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Estonia's capital city is only 53 miles across the Gulf of Finland from Helsinki but for nearly 50 years, as part of the Soviet Union, was ideologically a world away. That ended in 1991 when Estonia declared its independence from the Soviet Union.
Today, thanks to its strategic position on the Gulf, Estonia and its capital city of Tallinn are thriving. Capitalism was quick to catch on here, and Tallinn, population 400,000, is not only a major port but also a major industrial center. Modern Tallinn is Scandinavian sleek mixed with Soviet era concrete.
But the attraction for cruise passengers is the remarkably restored, medieval Old Town, which despite a plethora of shops catering to locals and tourists, still feels a part of the 1400's because of the cobblestone streets and medieval architecture. Walk the winding streets on cobblestones, past medieval towers and the old city wall, and you'll feel like you're taking a step back into a medieval storybook, with striking towers and historic brick buildings.
Tallinn is artsy in a very much post-Soviet way, and a delightful place to hang out and people-watch from one of the sidewalk cafes. The folks here are restrained no more and amidst the fairy tale surroundings there is an "anything goes" ambience. And the shops, especially the galleries and antiques venues, serve up some interesting finds such as elaborate weavings from cloth artists and modern art from local painters; antique shops feature community memorabilia (Lenin paperweight, anyone?).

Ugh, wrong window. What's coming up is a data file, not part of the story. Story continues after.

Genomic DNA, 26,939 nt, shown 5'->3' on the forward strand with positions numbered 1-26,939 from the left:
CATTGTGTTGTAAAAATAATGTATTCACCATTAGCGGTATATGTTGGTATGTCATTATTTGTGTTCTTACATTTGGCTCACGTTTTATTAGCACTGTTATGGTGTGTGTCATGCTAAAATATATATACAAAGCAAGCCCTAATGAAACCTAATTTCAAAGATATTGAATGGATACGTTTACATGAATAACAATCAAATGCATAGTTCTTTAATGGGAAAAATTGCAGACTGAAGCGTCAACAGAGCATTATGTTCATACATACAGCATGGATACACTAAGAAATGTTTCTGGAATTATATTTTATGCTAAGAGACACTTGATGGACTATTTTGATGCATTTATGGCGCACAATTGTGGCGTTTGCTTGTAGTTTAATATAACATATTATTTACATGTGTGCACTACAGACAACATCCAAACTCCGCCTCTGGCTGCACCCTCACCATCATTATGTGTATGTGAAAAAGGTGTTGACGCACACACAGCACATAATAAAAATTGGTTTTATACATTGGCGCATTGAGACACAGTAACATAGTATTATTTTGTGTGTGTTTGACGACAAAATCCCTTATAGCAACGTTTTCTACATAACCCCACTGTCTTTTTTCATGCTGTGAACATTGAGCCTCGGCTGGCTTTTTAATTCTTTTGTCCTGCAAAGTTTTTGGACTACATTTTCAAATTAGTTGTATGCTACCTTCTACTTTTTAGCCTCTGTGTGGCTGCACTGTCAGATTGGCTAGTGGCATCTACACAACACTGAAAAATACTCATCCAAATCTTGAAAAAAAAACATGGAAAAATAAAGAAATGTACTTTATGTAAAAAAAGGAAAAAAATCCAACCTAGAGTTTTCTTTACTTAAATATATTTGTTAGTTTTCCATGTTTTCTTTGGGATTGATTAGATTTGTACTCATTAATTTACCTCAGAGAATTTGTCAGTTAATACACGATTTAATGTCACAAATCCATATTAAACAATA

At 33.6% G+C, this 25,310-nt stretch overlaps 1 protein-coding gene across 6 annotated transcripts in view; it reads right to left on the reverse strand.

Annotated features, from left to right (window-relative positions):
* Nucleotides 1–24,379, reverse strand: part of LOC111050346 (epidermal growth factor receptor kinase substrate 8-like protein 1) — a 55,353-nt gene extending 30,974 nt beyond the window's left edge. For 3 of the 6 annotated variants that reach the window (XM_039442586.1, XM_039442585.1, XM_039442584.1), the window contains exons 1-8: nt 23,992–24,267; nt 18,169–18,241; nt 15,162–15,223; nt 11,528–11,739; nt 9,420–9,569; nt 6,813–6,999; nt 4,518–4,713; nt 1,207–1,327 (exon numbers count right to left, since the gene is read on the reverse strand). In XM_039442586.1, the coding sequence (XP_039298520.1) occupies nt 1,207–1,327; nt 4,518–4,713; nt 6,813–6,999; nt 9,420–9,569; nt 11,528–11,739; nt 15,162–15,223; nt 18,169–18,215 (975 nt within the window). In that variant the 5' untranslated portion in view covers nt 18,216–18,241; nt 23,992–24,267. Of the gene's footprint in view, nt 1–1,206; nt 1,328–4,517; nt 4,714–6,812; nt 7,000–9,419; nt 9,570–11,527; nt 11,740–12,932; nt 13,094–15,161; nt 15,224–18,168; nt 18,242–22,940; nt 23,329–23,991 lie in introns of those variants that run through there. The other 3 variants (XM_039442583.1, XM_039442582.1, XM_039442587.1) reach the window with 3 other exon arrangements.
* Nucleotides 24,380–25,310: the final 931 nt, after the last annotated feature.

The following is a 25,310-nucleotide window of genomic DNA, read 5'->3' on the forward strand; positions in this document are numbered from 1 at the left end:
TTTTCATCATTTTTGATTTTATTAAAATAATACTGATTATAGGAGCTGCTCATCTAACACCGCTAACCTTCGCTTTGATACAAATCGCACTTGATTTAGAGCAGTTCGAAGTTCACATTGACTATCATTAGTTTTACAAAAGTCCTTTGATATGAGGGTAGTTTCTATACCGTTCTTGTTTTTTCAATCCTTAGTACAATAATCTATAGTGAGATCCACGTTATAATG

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Where You're Docked
Cruise ships dock at the commercial port which is about a 15-minute taxi or shuttle ride to the heart of Tallinn's Old City.
Cruise ships typically offer a shuttle between the ship and the edge of the Old City; taxis also line up at the terminal. Once in Old Town the going is on foot; several of the streets are pedestrian only.
No reason to, no services.
Watch Out For
Wear comfortable shoes because they're mainly cobbled and quite uneven. Plus, there are a lot of steep hills -- steps have often been carved out of sidewalks to make it easier to climb.
Estonian. Some tourist shop employees speak English (they are friendly if they do and will look at English-speakers in horror if they don't). Elsewhere, English is less widely spoken.
Currency & Best Way to Get Money
The official currency is the euro. There are ATM's at the banks in Old Town.